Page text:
It’s now 30 years since the founding of AFL London, which is regarded as the strongest competition “in terms player numbers and quality football” outside of Australia. However, to be frank, while the competition warrants some respect, it’s a bit like claiming to be the best sumo wrestling competition outside of Japan. It’s a league mainly for ex-pats that, unfortunately, doesn’t get much attention. Ask any random Londoner about it and they’d likely not only be able to name a player, but have difficulty naming a team too.
The overall relationship the British have with the sport is intriguing, albeit a little vague. If you say Australian footy or Australian football to a Brit, most would think you are talking about A-League soccer. “Aussie rules”, which permeated consciousness when the International Rules Series with the Irish GAA was at its height, is more likely to get a nod of acknowledgement.
Live games are easy to access
As for coverage of AFL, it’s actually pretty good. BT Sport – one of the two main sports broadcasters in the UK – carries a handful of live games. They’ll also have repeat showing of games in the non-primetime viewing sports. In 2019, however, BT stopped broadcasting the AFL Highlights show after some issue with international broadcasting. That’s a bit of a knock for the casual viewer, and perhaps something the AFL want to look at if they are to attract a wider international audience given the success of things like the NFL’s Red Zone.
The AFL really doesn’t get much coverage at all in the print media, despite the fact a certain Australian media mogul owns two of the most important UK newspapers, The Sun and The Times. The Guardian, which really has made a push to enter the digital coverage, will have a fair amount of coverage on its website, but perhaps not enough to satiate avid fans.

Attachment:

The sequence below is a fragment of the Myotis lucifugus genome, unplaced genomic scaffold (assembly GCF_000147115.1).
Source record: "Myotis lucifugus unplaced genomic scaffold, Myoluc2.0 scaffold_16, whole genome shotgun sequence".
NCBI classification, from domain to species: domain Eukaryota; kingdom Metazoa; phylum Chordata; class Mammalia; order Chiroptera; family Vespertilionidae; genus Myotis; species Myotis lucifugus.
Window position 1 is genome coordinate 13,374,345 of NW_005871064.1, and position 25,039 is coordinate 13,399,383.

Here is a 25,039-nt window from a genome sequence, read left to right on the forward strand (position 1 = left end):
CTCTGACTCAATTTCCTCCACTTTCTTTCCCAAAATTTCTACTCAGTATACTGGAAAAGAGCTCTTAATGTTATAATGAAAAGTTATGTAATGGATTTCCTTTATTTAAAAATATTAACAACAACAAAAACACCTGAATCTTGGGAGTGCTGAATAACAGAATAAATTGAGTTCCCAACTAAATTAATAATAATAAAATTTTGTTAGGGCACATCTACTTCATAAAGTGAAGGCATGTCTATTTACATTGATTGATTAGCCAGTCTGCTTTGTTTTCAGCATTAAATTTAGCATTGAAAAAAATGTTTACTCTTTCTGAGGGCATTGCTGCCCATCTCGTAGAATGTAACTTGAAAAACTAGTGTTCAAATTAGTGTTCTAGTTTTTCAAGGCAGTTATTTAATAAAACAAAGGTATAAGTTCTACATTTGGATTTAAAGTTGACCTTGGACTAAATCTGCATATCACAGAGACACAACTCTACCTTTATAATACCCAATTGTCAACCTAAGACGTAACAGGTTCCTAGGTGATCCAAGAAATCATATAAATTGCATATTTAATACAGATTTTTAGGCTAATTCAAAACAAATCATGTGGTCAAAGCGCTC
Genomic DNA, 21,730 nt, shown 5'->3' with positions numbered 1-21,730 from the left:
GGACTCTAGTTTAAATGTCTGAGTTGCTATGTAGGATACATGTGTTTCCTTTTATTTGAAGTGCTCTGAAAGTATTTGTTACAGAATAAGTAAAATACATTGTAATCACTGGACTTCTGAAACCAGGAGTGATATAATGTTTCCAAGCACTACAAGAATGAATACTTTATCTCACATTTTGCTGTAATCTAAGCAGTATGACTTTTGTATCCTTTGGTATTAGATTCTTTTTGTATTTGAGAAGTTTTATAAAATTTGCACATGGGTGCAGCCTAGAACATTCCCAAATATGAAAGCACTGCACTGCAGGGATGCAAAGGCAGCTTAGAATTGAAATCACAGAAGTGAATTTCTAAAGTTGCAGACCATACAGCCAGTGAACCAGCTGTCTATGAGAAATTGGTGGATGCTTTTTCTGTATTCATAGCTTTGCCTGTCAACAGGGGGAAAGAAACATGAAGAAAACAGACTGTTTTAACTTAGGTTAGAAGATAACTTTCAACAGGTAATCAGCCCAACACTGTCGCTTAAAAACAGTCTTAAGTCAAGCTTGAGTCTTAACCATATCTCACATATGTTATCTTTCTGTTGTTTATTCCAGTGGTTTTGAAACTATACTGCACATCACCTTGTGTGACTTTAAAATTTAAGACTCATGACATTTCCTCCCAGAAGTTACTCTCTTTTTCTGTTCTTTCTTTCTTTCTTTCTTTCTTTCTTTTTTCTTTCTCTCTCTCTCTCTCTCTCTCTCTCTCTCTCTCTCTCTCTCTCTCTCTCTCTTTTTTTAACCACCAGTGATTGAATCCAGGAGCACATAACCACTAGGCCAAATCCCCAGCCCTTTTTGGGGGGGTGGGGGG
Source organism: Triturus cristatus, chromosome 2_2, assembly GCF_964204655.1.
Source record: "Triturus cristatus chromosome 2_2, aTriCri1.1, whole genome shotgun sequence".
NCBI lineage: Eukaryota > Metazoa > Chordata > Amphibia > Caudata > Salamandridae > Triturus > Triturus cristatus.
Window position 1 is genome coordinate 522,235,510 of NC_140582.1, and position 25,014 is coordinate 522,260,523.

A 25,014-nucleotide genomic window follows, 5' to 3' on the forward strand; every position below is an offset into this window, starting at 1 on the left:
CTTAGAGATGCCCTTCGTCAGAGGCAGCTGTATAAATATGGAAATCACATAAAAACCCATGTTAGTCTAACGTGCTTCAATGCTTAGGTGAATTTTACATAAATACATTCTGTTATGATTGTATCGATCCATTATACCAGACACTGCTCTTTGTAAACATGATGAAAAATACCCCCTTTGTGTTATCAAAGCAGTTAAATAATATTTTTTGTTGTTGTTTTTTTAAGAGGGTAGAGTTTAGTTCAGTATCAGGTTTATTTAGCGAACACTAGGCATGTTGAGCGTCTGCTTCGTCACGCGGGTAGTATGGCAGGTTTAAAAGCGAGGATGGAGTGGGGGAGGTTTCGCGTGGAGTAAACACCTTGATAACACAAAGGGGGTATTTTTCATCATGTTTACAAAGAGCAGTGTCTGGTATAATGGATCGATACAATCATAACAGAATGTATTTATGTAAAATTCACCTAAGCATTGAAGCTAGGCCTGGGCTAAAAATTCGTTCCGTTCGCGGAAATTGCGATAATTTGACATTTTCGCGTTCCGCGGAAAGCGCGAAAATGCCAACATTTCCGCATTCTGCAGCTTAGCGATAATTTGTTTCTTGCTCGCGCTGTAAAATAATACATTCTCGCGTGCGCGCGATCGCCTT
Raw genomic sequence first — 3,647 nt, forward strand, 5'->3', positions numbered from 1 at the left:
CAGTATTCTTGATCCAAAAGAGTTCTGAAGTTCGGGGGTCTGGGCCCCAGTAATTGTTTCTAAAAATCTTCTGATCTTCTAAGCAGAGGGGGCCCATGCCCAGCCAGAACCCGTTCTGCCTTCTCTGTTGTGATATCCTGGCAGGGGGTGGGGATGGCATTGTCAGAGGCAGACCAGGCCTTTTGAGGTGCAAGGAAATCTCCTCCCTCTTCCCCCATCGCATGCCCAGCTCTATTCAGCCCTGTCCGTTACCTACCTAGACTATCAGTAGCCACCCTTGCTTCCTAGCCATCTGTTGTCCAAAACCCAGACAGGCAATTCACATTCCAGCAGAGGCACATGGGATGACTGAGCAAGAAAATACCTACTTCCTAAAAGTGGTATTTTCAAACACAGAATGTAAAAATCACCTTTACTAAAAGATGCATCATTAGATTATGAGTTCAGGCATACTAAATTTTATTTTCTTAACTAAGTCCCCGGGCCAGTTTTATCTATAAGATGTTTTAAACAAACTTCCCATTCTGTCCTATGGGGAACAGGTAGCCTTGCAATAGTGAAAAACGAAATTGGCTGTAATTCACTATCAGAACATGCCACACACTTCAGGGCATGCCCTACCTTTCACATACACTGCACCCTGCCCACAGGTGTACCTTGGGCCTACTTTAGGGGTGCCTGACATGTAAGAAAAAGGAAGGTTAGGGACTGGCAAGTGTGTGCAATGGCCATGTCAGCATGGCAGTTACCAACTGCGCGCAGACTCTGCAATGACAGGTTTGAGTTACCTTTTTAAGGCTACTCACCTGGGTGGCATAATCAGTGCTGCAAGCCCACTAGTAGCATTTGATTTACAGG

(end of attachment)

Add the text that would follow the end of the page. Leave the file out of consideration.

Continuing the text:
The one industry that does cover AFL, perhaps unsurprisingly, is the UK betting industry. Several of the bookmakers listed at https://www.freebets.co.uk/ cover everything from individual matches to player awards. In fact, it’s quite interesting to see how the markets are interpreted. For example, 888sport and Unibet have put Patrick Cripps in as 3/1 (4.00) favourite for the Brownlow Medal, whereas Ladbrokes Australia have him (at the time of writing) as the 4/1 (5.00) third favourite. The Aussie site has Nat Fyfe in as the 3/1 (4.00) favourite, whereas the majority of major UK bookies have the Freemantle captain in at a price of 9/2 (5.50).
Analysis can be hard to come by in print media
Of course, the Ladder doesn’t lie and both Aussie bookmakers and British ones unsurprisingly have put Geelong in as favourites for the AFL Premiership agreeing on a price of around 5/2 (3.50). Some UK bookies do cover AFL in betting blogs, and you often find that those are the best sources of info for game analysis, even if you are not going to place a bet. Yet, the coverage is a bit like the general media coverage – scarce and dependent upon sourcing from Australia.
The weather often ensures that there isn’t a parade of guys wearing sleeveless Carlton or Essendon shirts on the streets of Birmingham or Manchester, but you do often find men at the gym togged out in AFL colours. Whether that’s a fashion statement, a memento from a gap year or the sign of a true fan is unknown.
As, given the time difference, there are unlikely to be millions of Brits huddled around television sets to catch the 2019 AFL Grand Final, it’s easy to perhaps dismiss AFL as not able to become a popular sport in the UK. But sometimes these things take patience. NFL is a good example of how a sport once not seen as palatable for a UK audience can become popular over time. Yet, losing that highlights show is a big deal. It’s the kind of entry-level event that can bring new fans to the game, so perhaps the AFL should take a look at getting it back on the menu.
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